This is one of those things that a lot of people know happen for movies, but maybe they aren't sure what the deal exactly is. It makes for cool art to be bound into expensive “behind the scenes” books to sell to collectors later, but what else?
It's definitely important. It takes time, but it's worth it.
So you've gone through the script, and it's yielded a lot of good general information. But you need specifics. Again, it's all about pre-planning. Why waste hours trying to visualize a scene on set while you're shooting it? Figure that out ahead of time. And if you're not the camera guy, they will need a visual reference to help them see what you envision. Really, YOU need it too, to help remind you as you're shooting.
So you storyboard. Basically, a series of thumbnail sketches that lays out the visual progression of the film, kind of like a comic book. You can get as detailed or as general as you want. As long as you are giving yourself a clear vision of what you want the film to look like, that can be used as a reference when your setting up your shots.
Generally, most storyboard templates will allow a little space for description of the basics too: lighting, sound, actor movement, camera movement, etc.
Not only will this be essential later, but it is GREAT for helping you pre-determine specifics about the scene. What kind of lighting do you want for a scene? That will tell you what lighting you need to acquire and the shooting schedule will tell you when you need it. Any fancy camera movements? That will tell you if you need a special rig, or dolly, or jib, or what have you.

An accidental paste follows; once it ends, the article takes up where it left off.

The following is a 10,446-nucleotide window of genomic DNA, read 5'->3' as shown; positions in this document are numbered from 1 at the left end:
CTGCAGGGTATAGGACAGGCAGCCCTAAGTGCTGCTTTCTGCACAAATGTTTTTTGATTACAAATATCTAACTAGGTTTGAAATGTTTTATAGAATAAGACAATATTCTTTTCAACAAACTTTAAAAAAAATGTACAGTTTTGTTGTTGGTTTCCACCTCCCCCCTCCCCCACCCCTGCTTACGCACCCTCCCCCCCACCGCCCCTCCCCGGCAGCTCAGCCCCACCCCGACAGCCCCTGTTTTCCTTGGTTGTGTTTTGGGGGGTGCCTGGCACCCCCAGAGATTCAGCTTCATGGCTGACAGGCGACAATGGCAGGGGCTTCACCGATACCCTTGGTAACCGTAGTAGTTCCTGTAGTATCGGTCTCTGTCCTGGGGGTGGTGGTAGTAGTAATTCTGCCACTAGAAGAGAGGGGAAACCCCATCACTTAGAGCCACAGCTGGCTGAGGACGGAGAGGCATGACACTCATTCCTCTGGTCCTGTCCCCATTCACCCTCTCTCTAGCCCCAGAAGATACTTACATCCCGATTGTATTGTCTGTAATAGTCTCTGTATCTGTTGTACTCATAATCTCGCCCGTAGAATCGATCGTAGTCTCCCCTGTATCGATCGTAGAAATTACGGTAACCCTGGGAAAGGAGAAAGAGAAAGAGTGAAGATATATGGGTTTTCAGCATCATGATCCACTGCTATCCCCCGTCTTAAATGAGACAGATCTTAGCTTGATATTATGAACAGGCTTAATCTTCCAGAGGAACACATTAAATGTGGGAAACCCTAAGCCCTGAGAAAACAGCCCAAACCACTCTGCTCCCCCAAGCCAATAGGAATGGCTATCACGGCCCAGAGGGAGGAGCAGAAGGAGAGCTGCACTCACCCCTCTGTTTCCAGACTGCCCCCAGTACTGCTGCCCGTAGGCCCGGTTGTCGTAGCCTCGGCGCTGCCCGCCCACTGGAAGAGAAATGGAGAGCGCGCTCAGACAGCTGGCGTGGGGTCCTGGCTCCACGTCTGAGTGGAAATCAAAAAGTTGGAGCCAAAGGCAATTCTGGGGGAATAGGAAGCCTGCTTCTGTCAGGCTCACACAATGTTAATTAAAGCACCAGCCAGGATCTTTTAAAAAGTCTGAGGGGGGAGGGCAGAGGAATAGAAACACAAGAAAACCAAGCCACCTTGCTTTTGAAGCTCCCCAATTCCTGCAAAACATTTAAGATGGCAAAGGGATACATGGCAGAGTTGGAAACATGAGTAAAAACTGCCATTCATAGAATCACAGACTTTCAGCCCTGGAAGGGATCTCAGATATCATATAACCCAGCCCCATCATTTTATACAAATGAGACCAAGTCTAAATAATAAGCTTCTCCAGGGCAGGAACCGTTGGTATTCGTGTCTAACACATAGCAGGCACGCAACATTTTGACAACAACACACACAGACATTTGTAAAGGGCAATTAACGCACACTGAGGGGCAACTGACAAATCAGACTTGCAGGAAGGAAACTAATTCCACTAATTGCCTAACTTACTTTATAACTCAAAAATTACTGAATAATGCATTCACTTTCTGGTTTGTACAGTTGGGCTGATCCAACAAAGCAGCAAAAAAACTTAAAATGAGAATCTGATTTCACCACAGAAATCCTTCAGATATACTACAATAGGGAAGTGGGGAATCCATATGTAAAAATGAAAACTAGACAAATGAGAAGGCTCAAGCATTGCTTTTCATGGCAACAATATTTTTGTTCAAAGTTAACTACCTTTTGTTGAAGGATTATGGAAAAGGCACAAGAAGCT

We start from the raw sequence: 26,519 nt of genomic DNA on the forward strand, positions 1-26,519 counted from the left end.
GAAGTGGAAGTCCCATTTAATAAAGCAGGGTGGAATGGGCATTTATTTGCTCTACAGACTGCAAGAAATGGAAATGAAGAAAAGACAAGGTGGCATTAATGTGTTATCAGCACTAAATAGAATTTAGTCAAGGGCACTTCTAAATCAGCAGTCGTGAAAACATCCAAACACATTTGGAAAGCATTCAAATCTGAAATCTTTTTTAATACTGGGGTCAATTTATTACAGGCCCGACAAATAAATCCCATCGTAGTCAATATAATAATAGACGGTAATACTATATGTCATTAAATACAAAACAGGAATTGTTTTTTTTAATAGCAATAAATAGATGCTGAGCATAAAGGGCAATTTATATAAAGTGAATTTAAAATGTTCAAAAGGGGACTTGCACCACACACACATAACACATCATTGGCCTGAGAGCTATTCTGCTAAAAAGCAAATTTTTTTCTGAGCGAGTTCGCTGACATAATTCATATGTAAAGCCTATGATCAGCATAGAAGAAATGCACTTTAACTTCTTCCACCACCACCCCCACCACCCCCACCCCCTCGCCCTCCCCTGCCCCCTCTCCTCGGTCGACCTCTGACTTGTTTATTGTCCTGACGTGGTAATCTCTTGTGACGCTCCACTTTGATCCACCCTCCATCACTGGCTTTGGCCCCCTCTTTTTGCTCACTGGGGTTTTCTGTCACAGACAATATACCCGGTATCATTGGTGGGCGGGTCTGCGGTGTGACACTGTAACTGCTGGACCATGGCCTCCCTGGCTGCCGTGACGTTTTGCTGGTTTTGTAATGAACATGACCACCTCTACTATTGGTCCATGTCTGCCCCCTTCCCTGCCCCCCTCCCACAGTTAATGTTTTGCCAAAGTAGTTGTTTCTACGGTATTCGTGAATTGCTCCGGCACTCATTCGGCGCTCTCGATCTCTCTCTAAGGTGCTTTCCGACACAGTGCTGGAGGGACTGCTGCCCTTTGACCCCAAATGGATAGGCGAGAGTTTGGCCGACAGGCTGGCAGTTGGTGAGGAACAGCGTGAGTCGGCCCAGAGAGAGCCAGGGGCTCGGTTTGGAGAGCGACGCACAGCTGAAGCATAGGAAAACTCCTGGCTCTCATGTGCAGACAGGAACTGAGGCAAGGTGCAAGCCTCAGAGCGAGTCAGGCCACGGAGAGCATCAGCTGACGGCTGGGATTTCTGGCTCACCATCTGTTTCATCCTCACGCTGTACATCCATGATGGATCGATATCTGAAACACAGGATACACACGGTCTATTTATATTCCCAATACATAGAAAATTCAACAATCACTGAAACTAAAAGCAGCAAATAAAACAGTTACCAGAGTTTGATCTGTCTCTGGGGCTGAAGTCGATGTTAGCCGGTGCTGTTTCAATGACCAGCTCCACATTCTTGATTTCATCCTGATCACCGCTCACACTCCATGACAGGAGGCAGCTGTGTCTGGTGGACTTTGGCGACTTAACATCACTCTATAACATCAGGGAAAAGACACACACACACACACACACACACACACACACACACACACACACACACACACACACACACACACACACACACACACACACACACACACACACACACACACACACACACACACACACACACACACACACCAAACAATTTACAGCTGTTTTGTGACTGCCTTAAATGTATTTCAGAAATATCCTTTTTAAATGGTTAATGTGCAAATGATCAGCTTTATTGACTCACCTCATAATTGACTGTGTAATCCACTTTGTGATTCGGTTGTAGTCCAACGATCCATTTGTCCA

And, when you're done, you'll have a good technical vision of the film in your head. This means you will go into each scene knowing how it needs to look, and some general idea of what you need to have or build to accomplish it. That's the most helpful thing I've found about storyboarding. It REALLY makes me stop and think about shots. Rather than vaguely having an idea of what I want it to look like, I can plan shot progressions and visually tell the story exactly the way I want it to go.
There's a difference between theory and practice. That's why Kevin and I are planning on going one step further.
It takes a long time to translate a scene from storyboard to reality. It takes a long time to set that up. ESPECIALLY on a film like this. We want almost every shot to be like a beautiful portrait. So our plan is to go through the scenes before we even shoot, and set them up to test as much as we can. That way, we'll have a great shorthand for when it comes time to set up for the shoot itself. Where to place the lights, where the camera should go, generally where the actors will play out the scene, etc.
Cool! But what else?